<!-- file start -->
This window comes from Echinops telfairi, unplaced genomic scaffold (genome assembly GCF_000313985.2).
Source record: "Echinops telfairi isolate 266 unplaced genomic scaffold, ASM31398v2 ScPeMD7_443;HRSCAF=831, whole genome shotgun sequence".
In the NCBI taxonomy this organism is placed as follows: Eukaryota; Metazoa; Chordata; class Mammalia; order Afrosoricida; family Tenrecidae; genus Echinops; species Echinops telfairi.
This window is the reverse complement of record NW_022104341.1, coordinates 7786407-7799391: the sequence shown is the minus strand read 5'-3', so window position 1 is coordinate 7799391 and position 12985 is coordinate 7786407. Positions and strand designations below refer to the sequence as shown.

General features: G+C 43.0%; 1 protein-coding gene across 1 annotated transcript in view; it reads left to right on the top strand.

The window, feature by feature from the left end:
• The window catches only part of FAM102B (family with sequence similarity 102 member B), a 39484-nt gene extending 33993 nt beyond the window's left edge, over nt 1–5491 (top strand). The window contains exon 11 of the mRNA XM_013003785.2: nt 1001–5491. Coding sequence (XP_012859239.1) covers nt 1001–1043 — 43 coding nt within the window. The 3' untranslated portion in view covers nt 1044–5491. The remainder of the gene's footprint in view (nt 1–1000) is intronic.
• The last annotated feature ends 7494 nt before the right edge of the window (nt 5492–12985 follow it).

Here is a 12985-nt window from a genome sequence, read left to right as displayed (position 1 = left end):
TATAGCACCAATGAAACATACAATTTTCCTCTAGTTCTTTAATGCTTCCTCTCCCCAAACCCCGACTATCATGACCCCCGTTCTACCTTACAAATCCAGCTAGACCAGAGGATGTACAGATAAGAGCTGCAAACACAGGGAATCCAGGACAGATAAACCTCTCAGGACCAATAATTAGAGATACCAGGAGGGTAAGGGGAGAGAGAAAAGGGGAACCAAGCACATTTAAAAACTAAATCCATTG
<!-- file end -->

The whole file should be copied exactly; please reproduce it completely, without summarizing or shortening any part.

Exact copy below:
This window comes from Echinops telfairi, unplaced genomic scaffold (genome assembly GCF_000313985.2).
Source record: "Echinops telfairi isolate 266 unplaced genomic scaffold, ASM31398v2 ScPeMD7_443;HRSCAF=831, whole genome shotgun sequence".
In the NCBI taxonomy this organism is placed as follows: Eukaryota; Metazoa; Chordata; class Mammalia; order Afrosoricida; family Tenrecidae; genus Echinops; species Echinops telfairi.
This window is the reverse complement of record NW_022104341.1, coordinates 7786407-7799391: the sequence shown is the minus strand read 5'-3', so window position 1 is coordinate 7799391 and position 12985 is coordinate 7786407. Positions and strand designations below refer to the sequence as shown.

General features: G+C 43.0%; 1 protein-coding gene across 1 annotated transcript in view; it reads left to right on the top strand.

The window, feature by feature from the left end:
• The window catches only part of FAM102B (family with sequence similarity 102 member B), a 39484-nt gene extending 33993 nt beyond the window's left edge, over nt 1–5491 (top strand). The window contains exon 11 of the mRNA XM_013003785.2: nt 1001–5491. Coding sequence (XP_012859239.1) covers nt 1001–1043 — 43 coding nt within the window. The 3' untranslated portion in view covers nt 1044–5491. The remainder of the gene's footprint in view (nt 1–1000) is intronic.
• The last annotated feature ends 7494 nt before the right edge of the window (nt 5492–12985 follow it).

Here is a 12985-nt window from a genome sequence, read left to right as displayed (position 1 = left end):
TATAGCACCAATGAAACATACAATTTTCCTCTAGTTCTTTAATGCTTCCTCTCCCCAAACCCCGACTATCATGACCCCCGTTCTACCTTACAAATCCAGCTAGACCAGAGGATGTACAGATAAGAGCTGCAAACACAGGGAATCCAGGACAGATAAACCTCTCAGGACCAATAATTAGAGATACCAGGAGGGTAAGGGGAGAGAGAAAAGGGGAACCAAGCACATTTAAAAACTAAATCCATTG